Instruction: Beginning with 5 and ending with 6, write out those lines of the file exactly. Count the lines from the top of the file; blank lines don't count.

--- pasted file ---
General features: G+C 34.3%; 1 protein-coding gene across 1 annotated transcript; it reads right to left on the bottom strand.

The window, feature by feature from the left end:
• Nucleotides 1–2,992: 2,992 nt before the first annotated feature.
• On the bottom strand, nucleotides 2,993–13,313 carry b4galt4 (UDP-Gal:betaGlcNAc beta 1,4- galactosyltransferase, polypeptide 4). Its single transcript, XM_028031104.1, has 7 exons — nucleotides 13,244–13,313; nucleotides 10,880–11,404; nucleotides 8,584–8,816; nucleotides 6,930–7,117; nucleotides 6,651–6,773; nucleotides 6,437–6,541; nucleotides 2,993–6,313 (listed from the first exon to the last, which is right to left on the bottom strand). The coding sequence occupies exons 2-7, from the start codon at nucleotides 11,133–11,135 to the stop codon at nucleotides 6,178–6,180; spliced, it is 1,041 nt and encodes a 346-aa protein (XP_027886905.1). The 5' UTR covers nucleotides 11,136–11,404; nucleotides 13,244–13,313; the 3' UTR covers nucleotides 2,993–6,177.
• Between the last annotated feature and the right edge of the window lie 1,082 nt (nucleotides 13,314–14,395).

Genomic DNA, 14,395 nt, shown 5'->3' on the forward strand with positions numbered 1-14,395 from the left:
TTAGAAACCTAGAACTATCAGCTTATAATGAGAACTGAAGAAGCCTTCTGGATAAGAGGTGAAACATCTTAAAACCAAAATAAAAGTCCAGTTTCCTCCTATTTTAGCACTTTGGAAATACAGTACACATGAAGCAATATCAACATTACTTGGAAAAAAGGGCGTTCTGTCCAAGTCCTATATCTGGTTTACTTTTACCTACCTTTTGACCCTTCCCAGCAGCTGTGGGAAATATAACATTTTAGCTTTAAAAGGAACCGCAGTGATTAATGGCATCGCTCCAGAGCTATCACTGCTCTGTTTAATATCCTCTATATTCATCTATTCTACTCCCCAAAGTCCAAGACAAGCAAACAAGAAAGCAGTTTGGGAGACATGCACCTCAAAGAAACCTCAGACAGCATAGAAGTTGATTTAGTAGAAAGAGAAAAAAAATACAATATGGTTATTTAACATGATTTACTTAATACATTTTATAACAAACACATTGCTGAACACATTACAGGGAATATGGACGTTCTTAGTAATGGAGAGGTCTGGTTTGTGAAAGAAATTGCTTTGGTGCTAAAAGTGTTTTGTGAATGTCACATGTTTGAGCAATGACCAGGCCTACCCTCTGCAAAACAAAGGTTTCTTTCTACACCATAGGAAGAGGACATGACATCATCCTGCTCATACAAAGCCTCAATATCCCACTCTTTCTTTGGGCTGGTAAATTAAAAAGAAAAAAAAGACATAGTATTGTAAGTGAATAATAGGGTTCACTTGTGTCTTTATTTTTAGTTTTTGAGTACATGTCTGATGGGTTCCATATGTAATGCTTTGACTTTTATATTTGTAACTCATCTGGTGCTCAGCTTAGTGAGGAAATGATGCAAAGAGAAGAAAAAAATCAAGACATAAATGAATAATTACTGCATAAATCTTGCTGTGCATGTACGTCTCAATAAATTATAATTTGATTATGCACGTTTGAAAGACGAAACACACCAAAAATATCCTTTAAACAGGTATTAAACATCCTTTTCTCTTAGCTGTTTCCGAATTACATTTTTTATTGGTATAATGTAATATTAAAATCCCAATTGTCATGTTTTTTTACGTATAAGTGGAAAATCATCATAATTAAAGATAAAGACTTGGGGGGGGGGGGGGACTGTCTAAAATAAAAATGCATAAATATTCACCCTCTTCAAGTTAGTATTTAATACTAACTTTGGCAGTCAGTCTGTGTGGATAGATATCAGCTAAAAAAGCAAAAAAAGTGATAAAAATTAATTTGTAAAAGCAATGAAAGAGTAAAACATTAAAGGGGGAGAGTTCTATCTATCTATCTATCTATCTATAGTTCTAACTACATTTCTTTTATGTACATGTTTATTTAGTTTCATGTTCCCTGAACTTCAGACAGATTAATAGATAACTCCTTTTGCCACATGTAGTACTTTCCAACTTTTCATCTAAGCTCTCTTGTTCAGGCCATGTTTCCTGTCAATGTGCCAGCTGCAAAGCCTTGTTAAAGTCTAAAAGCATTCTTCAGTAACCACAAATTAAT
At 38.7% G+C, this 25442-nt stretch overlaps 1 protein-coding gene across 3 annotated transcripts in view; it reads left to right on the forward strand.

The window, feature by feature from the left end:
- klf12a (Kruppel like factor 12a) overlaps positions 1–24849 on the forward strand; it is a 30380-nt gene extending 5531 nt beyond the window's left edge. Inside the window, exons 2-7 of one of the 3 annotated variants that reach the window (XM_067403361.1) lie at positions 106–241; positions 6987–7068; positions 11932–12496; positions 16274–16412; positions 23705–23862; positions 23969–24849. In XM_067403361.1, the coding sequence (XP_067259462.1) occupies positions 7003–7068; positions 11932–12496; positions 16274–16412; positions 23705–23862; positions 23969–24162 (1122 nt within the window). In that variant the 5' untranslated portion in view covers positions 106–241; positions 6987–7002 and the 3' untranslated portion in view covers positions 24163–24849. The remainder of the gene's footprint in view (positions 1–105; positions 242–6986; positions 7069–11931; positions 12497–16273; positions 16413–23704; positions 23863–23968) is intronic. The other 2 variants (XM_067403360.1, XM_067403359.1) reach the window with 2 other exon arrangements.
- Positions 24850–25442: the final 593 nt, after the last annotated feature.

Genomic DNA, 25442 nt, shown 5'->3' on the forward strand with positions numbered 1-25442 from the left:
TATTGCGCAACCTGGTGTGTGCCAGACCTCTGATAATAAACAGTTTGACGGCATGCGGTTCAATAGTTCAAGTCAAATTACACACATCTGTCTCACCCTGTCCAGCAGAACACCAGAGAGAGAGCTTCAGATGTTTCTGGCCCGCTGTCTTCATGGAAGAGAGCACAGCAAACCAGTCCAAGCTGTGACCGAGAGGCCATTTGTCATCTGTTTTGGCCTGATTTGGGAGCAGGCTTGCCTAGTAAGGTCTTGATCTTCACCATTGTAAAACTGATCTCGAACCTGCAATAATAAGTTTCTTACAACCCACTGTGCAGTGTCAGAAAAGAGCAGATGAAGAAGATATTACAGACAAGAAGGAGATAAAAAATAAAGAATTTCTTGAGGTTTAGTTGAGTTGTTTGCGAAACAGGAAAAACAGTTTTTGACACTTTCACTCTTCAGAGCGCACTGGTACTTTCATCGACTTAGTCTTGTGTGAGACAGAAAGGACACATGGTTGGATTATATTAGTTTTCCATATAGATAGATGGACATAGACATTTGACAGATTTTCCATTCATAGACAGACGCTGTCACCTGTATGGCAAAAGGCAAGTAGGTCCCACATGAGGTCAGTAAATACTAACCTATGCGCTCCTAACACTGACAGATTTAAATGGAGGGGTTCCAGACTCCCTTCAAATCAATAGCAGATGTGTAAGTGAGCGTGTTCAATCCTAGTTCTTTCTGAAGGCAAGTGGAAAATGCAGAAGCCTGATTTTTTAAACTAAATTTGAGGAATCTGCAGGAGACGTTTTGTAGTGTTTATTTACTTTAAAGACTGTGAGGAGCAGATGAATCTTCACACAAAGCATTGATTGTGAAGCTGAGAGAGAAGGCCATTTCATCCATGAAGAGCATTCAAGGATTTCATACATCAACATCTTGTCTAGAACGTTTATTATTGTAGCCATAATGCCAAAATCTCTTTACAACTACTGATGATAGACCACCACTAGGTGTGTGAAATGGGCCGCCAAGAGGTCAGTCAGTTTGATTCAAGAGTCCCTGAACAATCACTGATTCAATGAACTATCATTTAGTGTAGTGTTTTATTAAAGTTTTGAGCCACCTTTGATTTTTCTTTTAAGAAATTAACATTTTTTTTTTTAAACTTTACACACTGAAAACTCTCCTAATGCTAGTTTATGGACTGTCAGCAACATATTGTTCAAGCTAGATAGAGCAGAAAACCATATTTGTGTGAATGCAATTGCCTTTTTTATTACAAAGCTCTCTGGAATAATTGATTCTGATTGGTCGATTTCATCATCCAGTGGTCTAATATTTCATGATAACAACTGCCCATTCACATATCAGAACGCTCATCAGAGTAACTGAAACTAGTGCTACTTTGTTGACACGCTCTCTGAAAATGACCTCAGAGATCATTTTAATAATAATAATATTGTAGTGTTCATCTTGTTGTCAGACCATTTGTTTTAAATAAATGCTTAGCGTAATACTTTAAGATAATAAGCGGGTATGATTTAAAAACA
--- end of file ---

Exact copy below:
• Between the last annotated feature and the right edge of the window lie 1,082 nt (nucleotides 13,314–14,395).

Genomic DNA, 14,395 nt, shown 5'->3' on the forward strand with positions numbered 1-14,395 from the left: